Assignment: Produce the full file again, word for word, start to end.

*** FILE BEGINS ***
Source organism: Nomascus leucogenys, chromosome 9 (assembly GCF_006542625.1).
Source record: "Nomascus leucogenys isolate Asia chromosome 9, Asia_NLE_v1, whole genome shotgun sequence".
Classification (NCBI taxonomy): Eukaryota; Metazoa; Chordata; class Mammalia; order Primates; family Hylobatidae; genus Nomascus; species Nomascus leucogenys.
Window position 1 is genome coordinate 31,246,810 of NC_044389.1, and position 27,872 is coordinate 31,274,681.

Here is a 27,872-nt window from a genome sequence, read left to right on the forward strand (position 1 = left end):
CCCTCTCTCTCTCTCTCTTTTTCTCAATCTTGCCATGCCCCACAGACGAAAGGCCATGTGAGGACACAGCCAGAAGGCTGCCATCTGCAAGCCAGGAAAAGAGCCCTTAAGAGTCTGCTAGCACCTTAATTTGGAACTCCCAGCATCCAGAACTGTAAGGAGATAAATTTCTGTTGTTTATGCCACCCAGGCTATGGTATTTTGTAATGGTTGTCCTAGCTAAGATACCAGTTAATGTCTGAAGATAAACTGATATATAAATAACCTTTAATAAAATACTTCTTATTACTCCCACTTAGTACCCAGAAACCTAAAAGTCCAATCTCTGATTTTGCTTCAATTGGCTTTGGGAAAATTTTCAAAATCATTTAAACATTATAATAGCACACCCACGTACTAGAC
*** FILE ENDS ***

Source organism: Nomascus leucogenys, chromosome 9 (assembly GCF_006542625.1).
Source record: "Nomascus leucogenys isolate Asia chromosome 9, Asia_NLE_v1, whole genome shotgun sequence".
Classification (NCBI taxonomy): Eukaryota; Metazoa; Chordata; class Mammalia; order Primates; family Hylobatidae; genus Nomascus; species Nomascus leucogenys.
Window position 1 is genome coordinate 31,246,810 of NC_044389.1, and position 27,872 is coordinate 31,274,681.

Here is a 27,872-nt window from a genome sequence, read left to right on the forward strand (position 1 = left end):
CCCTCTCTCTCTCTCTCTTTTTCTCAATCTTGCCATGCCCCACAGACGAAAGGCCATGTGAGGACACAGCCAGAAGGCTGCCATCTGCAAGCCAGGAAAAGAGCCCTTAAGAGTCTGCTAGCACCTTAATTTGGAACTCCCAGCATCCAGAACTGTAAGGAGATAAATTTCTGTTGTTTATGCCACCCAGGCTATGGTATTTTGTAATGGTTGTCCTAGCTAAGATACCAGTTAATGTCTGAAGATAAACTGATATATAAATAACCTTTAATAAAATACTTCTTATTACTCCCACTTAGTACCCAGAAACCTAAAAGTCCAATCTCTGATTTTGCTTCAATTGGCTTTGGGAAAATTTTCAAAATCATTTAAACATTATAATAGCACACCCACGTACTAGAC